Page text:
Well, what I'm finding my full one finding people are getting in touch with people depends a little bit on how outreach so I'm hoping that a lot of people who listen to us today will potentially be intrigued to say, Hey, maybe I want to tap into this and learn more. So any kind of outreach and talking about the topic. The other area, great place that I found from pretty early on is Bigger Pockets. And because of the fact that the forums on Bigger Pockets give people the opportunity to ask questions. And like I mentioned, this is kind of how the story about my getting here is connected is as somebody who has always been educating others in how to learn to fly how to become an electronic warfare expert and how to do real estate. For me, I'm more in see myself more and always did in the role of when somebody posts a question in the forums to give my view and my advice to extent possible, and how I would go about and answer that question in those forums. And I have to say, a lot of people ultimately, when I ended my my answer or my suggestion with if you want to talk more about it, just shoot me an email or get in touch. A lot of people did that, which I attest to, okay, maybe it resonated in some way. The point on the other hand, is how to get people involved is there is in my experience now over the last few years, this media-driven misconception that you need to live luckily, in an area that supports reasonable numbers in the context of real estate, where you can say, okay, I can still find a property somewhere between 100 and 200,000. I can still get into a new build project below 300 or 400,000, especially when you look at the median price development that we have seen in the last few years. And when you look at the country as a whole including including parts of Canada, so if you go like West Coast, including Vancouver or east coast, including Toronto, there are lots of areas where any of those numbers are comic, I mean Boston, obviously is one of them too, right? So when I then respond or talk about, well if you live somewhere where you either have to live because that's your passion or your job or your family or whatever keeps you there, or like in my case, I live here because I want to live here and have these 295 days of sunshine. But it also means here we're not at 406,000, like the median for the country but at about 760 or so for median. So when you look at this from an investment lens and you say okay, if I typically do a down payment 20% my money 80% from the bank, and you have 760 as the number you have to run around with 160,000 plus cash. Well how many people do you know that do that? Right so that hard to say okay, I want to do it I think it's a good thing and I mean, we have the best accelerator, I don't know how you guys think about it, but when bonds crash, stocks crash, crypto crash everything crashes, I always say we're the last man standing right like could be an unimportant because we're the the only area that is still growing people still make good cash flow is to have good investments don't have to worry about value depression or anything like that. But the point is more - my message is, regardless where you live, and especially if you live somewhere in those higher priced areas does not mean you cannot invest in real estate for good performance. And this whole journey to the time freedom point is investing in right performing properties to shorten the time or the journey to your time freedom point. And that obviously doesn't work in Boston, or in San Diego, Santa Barbara, unless you have an unbelievable job that gives you 50 grand a year in free money or something like that.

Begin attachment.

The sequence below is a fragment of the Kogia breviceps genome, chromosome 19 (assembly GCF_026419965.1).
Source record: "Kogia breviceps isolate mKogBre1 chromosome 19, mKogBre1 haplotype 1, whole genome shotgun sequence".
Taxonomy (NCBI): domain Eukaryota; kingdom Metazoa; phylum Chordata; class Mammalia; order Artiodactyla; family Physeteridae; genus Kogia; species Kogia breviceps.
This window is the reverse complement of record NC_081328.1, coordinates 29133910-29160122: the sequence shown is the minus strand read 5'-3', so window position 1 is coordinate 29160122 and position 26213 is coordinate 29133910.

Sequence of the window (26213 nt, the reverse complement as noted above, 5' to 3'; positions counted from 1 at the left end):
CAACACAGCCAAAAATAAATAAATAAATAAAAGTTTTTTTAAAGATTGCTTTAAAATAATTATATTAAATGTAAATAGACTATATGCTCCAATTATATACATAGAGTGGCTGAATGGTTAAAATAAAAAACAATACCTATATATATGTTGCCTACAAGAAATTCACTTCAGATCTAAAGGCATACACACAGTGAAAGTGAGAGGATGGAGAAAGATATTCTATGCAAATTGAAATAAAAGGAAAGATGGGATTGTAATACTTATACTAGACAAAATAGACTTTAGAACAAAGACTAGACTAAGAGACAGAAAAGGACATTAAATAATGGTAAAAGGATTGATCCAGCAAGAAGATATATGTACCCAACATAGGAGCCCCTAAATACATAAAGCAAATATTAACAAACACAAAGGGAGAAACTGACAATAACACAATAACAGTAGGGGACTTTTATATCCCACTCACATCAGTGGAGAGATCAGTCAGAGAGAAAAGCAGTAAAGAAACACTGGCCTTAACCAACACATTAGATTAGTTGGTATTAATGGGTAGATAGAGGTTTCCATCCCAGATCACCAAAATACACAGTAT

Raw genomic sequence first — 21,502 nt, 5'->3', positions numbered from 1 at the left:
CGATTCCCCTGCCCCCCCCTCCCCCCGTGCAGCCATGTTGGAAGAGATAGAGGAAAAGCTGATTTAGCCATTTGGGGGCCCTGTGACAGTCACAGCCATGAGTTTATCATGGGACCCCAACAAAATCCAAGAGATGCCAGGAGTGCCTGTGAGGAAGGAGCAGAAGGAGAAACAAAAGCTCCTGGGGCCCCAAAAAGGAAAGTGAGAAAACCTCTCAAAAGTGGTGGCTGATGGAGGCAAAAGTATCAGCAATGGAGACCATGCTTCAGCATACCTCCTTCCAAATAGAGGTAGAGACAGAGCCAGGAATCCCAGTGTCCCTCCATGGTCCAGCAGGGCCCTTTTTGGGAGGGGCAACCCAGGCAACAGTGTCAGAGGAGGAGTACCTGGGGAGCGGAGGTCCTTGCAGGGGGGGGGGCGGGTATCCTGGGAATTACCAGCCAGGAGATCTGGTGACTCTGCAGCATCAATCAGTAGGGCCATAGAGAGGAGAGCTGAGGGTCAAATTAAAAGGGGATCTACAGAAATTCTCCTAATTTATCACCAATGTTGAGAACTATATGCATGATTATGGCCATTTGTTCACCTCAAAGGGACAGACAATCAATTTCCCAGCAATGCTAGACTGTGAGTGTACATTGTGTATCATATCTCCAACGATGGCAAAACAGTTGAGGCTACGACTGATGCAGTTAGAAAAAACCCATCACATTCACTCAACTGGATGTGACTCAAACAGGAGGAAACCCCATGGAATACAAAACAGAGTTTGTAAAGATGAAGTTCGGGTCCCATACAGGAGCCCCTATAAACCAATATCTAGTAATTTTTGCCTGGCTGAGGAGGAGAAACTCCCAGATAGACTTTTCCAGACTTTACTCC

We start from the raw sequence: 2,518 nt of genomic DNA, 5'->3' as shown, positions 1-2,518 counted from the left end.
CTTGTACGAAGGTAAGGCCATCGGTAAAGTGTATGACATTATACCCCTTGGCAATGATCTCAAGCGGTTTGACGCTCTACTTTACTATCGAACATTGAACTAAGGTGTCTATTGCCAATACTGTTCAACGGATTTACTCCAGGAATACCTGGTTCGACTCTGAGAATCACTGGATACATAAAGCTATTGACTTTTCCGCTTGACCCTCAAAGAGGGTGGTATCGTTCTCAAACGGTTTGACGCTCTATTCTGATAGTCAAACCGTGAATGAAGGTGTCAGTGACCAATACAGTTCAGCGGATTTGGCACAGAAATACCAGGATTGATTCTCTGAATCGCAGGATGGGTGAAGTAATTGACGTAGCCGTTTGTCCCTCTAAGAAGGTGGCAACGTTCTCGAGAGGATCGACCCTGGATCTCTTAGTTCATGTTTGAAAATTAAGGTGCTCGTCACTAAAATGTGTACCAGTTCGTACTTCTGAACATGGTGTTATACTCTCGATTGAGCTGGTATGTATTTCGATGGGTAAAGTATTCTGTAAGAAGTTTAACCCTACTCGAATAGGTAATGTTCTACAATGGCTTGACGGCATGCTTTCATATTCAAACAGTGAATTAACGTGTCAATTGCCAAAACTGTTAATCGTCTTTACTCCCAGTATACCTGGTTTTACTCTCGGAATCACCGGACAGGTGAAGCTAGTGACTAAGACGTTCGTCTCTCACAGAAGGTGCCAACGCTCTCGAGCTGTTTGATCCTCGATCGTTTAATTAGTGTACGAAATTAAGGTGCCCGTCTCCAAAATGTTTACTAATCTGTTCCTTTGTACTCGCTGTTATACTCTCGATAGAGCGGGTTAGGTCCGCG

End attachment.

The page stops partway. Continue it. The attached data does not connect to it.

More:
Jason Muth:

The way I've seen it in those expensive markets, and by the way, I don't blame you for not wanting to leave San Diego, I mean, like I've been out it's such a beautiful, beautiful area. But it's expensive. You know, it's expensive here in the northeast, as well. As expensive as it is, though, you know, I have a little bit of a different mindset toward it. I mean, the numbers are bigger, but it means that the leverage works better. And I feel as though as if you make the right decisions, and you put a bigger percentage into a deal. That's a big, you know, a big property value a million dollars or something like that, you know, when a million dollars goes up by 25%. That's a quarter million right there, you know, when 300,000 ours goes up by 25%. You know, that's $70,000 right there. Did I do that math, right? Three said no $75,000. It's just the numbers are bigger, like, and they're only so if you make the right decisions and make the right bets, you know, I think that the numbers could accelerate a lot more quickly in some of the more expensive markets. But to your point, it is tough to getin . And it just is I mean, that's

Unknown: